anti virus program

it’s unfortunate that we don’t have much insight into oliver’s background as a hacker because i feel like that aspect of his character could be a goldmine in understanding his motives for helping out first connor, then annalise, then end up working (more or less with connor) for annalise because hacking in itself is already very telling of someone’s personality, i think. 

so like there’s three types of hackers: black hats, white hats, and grey hats. 

black hat hackers are the bane of people’s lives affected by technology (i.e. everyone!). they steal identities, credit card information, undermine security systems for their own nefarious gain. 

white hat hackers are like your anti-virus protection programs. they build walls to make sure black hat hackers don’t get in. companies hire white hats to make sure their systems are protected against competition or malfunction. you call up white hats when you’re suddenly infected with malware.

and lastly, there’s the grey hat hackers. likely noble-hearted computer nerds who break apart the walls white hats build to: uncover secrets (like wikileaks and the panama papers) and expose corruption and the underhanded dealings of criminals (like finding buyers and sellers of child pornography). for example, the group anonymous. they hack for a “cause”.

now i’ve always felt what ollie is a bit of a grey hat and so with that in mind here’s some of my headcanon regarding hacker!ollie: 

  • we have oliver hampton thrust into the world of annalise keating: someone who fights for her clients and does whatever it takes in the name of ~justice~. someone who makes enemies out of the corrupt, the privileged, and the rich influential people at the top of the food chain. someone who breaks down walls in their pursuit of what is right and true… basically a grey hat hacker in real life. it was no wonder he so admired this woman even before having met her. 

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OH THAT’S HOW THEY FIND VIRUSES

Silly me, here I thought I needed an anti-virus program because viruses installed malicious code in the boot sector changing the way the operating system worked, but really the whole thing works by simply finding the text labeled “Malicious virus” in obvious-red amongst all the blue.

Textbooks on computer viruses often describe several ‘generations’ of malicious code. First generation viruses spread from machine to machine by an external disk; they were often ‘add-on’ viruses, which rewrite program code, or ‘boot sector’ viruses, which would install themselves on the computer’s MBR (Master Boot Record) so that, upon restart, the computer would launch from the virus’s code and not the computer’s normal MBR. Early anti-virus programs performed a calculation in which the size of program files were routinely checked for any changes (unlike document files, program files should not change, thus a change in the file size indicated an add-on or other type of virus). Second generation viruses were able to out-maneuver these calculations by either ballooning or pruning program code so that it always remained the same size. Third generation viruses, such as ‘stealth’ viruses, went further, being able to intercept and mimic the antivirus software, thereby performing fake file scans. Fourth generation viruses are the opposite of third generation; they employed ‘junk code’ and ‘attack code’ to carry out multi-pronged infiltrations, in effect overwhelming the computer’s anti-virus software (‘armored’ viruses). However, one anti-virus technique has remained nominally effective, and that is the identification of viruses based on their unique ‘signature’, a string of code that is specific to each virus class. Many anti-virus programs use this approach today, but it also requires a constantly updated record of the most current viruses and their signatures. Fifth generation viruses, or ‘polymorphic’ viruses, integrate aspects of artificial life and are able to modify themselves while they replicate and propagate through networks. Such viruses contain a section of code - a ‘mutation engine’ - whose task is to modify continuously its signature code, thereby evading or at least confusing anti-virus software. They are, arguably, examples of artificial life.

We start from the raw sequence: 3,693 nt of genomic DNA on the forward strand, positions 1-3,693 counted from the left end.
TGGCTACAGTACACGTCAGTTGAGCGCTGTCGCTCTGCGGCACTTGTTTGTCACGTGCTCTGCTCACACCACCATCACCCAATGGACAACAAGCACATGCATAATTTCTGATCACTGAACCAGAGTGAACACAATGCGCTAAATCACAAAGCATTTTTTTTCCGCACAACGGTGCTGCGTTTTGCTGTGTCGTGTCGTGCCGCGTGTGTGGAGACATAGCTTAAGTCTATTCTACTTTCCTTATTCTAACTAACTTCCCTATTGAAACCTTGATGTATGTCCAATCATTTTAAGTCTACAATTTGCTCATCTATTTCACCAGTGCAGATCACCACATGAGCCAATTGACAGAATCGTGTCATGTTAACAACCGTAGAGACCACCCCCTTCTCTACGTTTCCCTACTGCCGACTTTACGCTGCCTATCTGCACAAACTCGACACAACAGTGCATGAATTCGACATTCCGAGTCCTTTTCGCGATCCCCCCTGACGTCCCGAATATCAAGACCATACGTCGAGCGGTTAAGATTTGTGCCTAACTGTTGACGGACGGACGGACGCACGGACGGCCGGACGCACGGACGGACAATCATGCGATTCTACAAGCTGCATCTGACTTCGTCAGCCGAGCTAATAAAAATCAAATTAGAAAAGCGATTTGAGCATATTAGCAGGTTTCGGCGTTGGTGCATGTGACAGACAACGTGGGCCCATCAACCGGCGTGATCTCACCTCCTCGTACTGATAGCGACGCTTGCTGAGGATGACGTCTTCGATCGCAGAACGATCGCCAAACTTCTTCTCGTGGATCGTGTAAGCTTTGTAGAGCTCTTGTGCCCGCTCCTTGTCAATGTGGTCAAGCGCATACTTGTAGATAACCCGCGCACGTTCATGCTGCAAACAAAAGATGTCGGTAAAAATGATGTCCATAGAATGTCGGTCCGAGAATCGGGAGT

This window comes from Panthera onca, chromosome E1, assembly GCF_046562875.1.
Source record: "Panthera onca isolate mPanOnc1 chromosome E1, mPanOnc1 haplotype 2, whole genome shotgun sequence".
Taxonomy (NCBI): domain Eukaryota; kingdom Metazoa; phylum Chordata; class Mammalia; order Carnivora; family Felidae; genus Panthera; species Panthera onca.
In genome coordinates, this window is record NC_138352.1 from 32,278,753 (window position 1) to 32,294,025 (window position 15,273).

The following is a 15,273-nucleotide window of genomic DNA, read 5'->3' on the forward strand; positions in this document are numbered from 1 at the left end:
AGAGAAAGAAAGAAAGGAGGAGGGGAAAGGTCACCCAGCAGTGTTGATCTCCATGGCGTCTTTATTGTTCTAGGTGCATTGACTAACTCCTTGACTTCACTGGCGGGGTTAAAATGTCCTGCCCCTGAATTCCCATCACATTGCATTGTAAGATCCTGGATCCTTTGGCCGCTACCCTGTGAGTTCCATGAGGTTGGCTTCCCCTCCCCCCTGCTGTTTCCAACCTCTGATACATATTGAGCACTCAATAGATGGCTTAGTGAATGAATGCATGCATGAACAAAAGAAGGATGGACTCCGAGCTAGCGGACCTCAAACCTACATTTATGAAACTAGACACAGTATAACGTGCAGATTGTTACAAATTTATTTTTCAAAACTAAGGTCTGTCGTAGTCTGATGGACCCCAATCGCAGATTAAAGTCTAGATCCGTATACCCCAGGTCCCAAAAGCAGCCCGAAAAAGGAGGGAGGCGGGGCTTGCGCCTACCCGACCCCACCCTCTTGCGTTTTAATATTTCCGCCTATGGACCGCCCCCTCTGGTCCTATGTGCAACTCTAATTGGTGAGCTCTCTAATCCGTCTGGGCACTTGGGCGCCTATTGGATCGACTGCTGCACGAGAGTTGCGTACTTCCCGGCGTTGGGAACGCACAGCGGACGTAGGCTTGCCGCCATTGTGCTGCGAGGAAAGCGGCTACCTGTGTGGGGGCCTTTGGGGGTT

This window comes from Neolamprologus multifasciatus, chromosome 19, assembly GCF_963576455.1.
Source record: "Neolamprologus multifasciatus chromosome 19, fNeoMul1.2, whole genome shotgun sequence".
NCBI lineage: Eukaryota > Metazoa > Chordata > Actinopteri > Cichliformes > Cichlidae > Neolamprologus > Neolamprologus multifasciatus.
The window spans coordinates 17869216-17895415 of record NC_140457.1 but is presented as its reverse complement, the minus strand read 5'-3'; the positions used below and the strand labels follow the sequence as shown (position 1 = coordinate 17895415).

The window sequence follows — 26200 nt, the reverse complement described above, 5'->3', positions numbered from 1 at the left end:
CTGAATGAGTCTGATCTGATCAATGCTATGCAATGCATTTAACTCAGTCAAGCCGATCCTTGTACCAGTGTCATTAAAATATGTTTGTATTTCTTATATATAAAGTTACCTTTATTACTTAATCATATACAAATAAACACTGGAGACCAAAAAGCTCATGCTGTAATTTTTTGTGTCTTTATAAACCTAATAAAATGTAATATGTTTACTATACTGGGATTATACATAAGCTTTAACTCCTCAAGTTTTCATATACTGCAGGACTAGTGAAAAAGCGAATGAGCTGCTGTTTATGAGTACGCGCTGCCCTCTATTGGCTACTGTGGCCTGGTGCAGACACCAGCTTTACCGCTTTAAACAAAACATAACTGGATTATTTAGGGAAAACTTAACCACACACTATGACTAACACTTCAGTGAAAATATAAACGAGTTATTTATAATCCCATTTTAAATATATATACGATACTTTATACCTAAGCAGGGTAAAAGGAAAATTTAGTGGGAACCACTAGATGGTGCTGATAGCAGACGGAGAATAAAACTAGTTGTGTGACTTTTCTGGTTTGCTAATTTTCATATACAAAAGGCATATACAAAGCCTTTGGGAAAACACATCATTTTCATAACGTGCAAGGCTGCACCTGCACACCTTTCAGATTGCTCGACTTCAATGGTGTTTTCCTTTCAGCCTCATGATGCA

—  Galloway, A. and Thacker, E. (2006) ‘On Misanthropy’
Attention MS Paint Adventures fans

Just a little public service announcement.

One of the links off the website in Problem Sleuth contains a virus that WILL infect your computer.  

This page right here.

It brings up one of those pop up websites that says there’s a virus on the computer and will not let you close out of the website until you agree to their terms.

The only way to deal with this is to immediately shut your computer down by holding the power button.

After this happened a virus WAS introduced onto my computer.  (I kept getting pop ups from Windows Defender)

However running a scan from Advanced System Care Ultimate 8 I was able to eliminate the problem.  I suppose running any thorough anti-virus program should work.

I’m assuming that whatever website that link was supposed to go to has since been hacked since this page is several years old.

Just warning.